For Israel the Golan is a 'spoil of war'. One that Israel justifies its hold over by referring to the facts that a) Syria struck first - in the north I mean, and b) Syria refuses to make peace, in contrast to Egypt which did so in 1978 and Jordan in 1994. So as the logic goes: as long as the state of war continues, why should the gains of war be given up?
This is particularly the case because the Israeli occupied Golan affords excellent views over Galilee. As such, in the eyes of the Israelis, and perhaps in the eyes of the Syrians too, it might prove a very efficacious launch pad for military strikes upon Israel. Tactical necessity in this circumstance of continuing, albeit 'frozen' war (the mysterious warmth of September 6th 2007 notwithstanding) means Israel has assumed a stubborn, resolute attachment to the Golan, feeling unwilling to give it back in the absence of a peace, despite the various appeals of the UN General Assembly for her to do so in the absence of such a peace. Such an attachment, it must be admitted, is no doubt increased given the fact that 15% of Israel’s water supply comes from the Golan.
Nevertheless, the assumption one is persuaded to come to is that Israel would give it back if there were peace with Syria, in the same way Israel gave back the Sinai (eventually) to Egypt after peace was made with Egypt in 1978, courtesy of Carter, Begin and Sadat. This, indeed, is what was agreed to by Barak as part of the peace negotiations pursued with Assad in 2000: that the Golan would be returned. Well, except for that fateful ten metres of land, land that proved all too important for Hafez Al-Assad to sniff at.
Anyway, as I say, I wanted to go to the Golan and see the area for myself. Emily told me she'd like to come as well but unfortunately changed her mind because she had to study. Then I reflected on time pressures and the fact that you have to go to the Ministry of the Interior to get a Police pass and decided to postpone. I told myself that hopefully I'd have time to go when I got back from Lebanon, which I was now itching to get to.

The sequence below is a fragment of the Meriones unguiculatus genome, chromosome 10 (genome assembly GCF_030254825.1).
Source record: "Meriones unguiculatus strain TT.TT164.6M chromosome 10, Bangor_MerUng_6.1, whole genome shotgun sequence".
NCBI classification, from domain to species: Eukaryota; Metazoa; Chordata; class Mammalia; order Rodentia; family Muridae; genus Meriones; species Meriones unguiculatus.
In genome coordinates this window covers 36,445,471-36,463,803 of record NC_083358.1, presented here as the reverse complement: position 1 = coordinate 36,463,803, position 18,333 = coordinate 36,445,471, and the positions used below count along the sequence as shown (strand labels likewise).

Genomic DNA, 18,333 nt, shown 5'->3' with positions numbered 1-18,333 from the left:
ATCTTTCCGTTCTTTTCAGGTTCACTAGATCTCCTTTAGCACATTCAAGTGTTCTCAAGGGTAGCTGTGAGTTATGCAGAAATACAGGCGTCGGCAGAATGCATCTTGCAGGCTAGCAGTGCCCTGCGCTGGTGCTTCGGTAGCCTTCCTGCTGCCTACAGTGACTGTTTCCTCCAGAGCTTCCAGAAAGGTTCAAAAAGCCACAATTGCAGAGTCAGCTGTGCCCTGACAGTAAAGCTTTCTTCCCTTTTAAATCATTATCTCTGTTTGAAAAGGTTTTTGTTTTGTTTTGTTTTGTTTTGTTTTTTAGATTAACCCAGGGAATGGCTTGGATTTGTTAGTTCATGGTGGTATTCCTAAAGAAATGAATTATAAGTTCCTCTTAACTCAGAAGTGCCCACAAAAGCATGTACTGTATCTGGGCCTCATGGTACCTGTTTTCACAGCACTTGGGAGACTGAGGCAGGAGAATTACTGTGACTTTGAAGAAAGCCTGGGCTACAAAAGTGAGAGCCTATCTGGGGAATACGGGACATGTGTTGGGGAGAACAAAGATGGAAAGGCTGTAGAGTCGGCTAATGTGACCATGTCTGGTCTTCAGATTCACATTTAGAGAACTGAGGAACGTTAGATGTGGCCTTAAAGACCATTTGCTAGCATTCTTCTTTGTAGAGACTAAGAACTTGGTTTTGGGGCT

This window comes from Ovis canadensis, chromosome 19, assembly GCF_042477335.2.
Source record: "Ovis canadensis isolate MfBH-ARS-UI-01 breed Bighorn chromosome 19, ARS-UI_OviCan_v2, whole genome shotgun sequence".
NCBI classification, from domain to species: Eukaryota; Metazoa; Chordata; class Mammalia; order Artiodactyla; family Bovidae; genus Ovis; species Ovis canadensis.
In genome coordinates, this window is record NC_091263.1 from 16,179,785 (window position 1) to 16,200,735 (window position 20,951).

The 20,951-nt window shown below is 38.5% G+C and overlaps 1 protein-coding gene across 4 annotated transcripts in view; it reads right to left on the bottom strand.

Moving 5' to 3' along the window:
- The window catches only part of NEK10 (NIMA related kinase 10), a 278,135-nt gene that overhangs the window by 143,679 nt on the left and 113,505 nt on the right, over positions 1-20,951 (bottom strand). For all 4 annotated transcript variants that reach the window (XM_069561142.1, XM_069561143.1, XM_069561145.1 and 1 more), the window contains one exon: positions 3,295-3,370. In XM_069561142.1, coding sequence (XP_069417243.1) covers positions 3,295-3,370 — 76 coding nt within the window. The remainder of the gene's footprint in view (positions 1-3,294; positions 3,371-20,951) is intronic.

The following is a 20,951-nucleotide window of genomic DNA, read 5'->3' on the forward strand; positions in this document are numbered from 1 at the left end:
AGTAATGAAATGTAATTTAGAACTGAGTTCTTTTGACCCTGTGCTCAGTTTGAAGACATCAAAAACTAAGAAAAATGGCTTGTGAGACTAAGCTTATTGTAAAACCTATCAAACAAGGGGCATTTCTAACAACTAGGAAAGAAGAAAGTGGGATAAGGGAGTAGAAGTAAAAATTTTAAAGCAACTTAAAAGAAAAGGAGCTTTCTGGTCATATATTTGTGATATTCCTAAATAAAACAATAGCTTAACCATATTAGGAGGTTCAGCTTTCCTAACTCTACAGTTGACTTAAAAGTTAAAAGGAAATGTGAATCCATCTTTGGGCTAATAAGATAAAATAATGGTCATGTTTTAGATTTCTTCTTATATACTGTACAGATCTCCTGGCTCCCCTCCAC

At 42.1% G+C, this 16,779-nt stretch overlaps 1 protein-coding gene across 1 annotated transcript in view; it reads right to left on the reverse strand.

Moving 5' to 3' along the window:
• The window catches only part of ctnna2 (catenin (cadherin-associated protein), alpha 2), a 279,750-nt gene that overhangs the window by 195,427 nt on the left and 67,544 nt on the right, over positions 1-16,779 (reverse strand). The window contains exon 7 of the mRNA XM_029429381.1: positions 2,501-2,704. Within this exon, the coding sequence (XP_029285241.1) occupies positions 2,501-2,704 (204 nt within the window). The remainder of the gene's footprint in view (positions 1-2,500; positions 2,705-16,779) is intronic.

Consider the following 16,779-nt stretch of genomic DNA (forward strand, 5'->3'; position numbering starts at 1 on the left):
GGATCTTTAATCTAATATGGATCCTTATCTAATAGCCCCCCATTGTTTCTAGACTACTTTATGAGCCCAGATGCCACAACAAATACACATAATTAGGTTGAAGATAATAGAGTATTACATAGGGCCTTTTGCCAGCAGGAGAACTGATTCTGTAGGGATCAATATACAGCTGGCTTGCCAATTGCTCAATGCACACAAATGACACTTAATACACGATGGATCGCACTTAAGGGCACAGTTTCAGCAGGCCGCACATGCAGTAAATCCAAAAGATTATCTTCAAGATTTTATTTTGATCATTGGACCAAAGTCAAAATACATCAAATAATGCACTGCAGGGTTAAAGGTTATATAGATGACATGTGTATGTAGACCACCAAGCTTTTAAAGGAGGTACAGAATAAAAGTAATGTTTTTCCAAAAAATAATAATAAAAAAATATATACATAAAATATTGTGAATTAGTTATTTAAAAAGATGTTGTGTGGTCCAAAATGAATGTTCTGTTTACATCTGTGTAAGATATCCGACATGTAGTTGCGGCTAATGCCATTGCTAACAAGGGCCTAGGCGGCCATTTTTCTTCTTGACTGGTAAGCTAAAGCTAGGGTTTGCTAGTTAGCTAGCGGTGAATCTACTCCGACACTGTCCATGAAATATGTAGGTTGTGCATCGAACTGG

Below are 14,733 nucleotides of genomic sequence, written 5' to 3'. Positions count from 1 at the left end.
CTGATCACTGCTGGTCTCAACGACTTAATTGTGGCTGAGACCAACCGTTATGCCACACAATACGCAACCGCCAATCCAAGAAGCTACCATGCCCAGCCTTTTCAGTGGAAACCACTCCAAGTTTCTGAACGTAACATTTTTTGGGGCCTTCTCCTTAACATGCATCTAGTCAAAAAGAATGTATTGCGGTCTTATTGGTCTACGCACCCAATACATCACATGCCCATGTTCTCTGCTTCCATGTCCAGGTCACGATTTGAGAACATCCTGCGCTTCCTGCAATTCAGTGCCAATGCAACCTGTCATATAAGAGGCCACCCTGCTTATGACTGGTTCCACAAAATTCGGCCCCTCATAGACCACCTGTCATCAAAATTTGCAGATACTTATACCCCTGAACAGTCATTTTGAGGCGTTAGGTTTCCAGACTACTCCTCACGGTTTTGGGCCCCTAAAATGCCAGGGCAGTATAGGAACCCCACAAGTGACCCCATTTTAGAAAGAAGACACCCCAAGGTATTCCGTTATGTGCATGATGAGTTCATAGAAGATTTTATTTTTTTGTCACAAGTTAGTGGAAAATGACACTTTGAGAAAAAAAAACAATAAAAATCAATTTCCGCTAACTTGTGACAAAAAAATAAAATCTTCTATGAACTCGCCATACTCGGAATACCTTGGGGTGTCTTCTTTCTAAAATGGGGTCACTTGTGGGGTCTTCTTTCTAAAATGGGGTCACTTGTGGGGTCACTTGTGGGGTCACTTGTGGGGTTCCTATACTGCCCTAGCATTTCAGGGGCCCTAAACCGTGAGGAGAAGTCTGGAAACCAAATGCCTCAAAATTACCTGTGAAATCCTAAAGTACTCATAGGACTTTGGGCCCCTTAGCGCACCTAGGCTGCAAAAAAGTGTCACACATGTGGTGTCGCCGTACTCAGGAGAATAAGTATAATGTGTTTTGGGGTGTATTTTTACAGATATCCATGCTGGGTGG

In a hunt for a substitute distraction from Damascus I took a cab to the October War Panorama, which I hoped would be the next best thing. What Israel calls the Yom Kippur war, because Israel was invaded on Yom Kippur, the Day of Atonement, the Syrians call the October War, because it happened in October (1973). What Israel considers a war it won and Syria lost is considered by Syria to be a war it won and Israel lost. Such is the flexibility of language.
The museum has proudly displayed in its garden a few Israeli tanks and anti-aircraft weapons, along with a collection of its own Russian built armaments. Inside are paintings commemorating the most significant moments in Syria's history, including Zenobia's near conquering of Rome and the moment when friendly relations were established between the ancient Syrians and the Arabs. The main attraction, the upstairs revolving panorama, is a pictorial representation of the 1974 Battle of Quneitra. Syria’s eventual success in this battle underlies Syria’s claims to have won the War, despite the fact that Syria failed to reacquire the vast majority of the land it lost in 67. To my understanding, only in the sense that Israel’s proud feelings of invincibility were questioned can it be supposed that Israel didn’t win. Or to put it another way Israel lost because the 1973 wasn’t the remarkable walkover 1967 had been. In any case, regarding Quneitra, a town right on the Syria/Golan border, Syria lost this in 67 along with the rest of the Golan but got it back again in 1974. The ferocious battle that happened here is lovingly, lavishly detailed, although Israeli flags are oddly absent from amongst the Israeli forces, while much is made, as one might expect, of the disreputable way in which the retreating Israelis trashed much of the city as a goodbye gesture.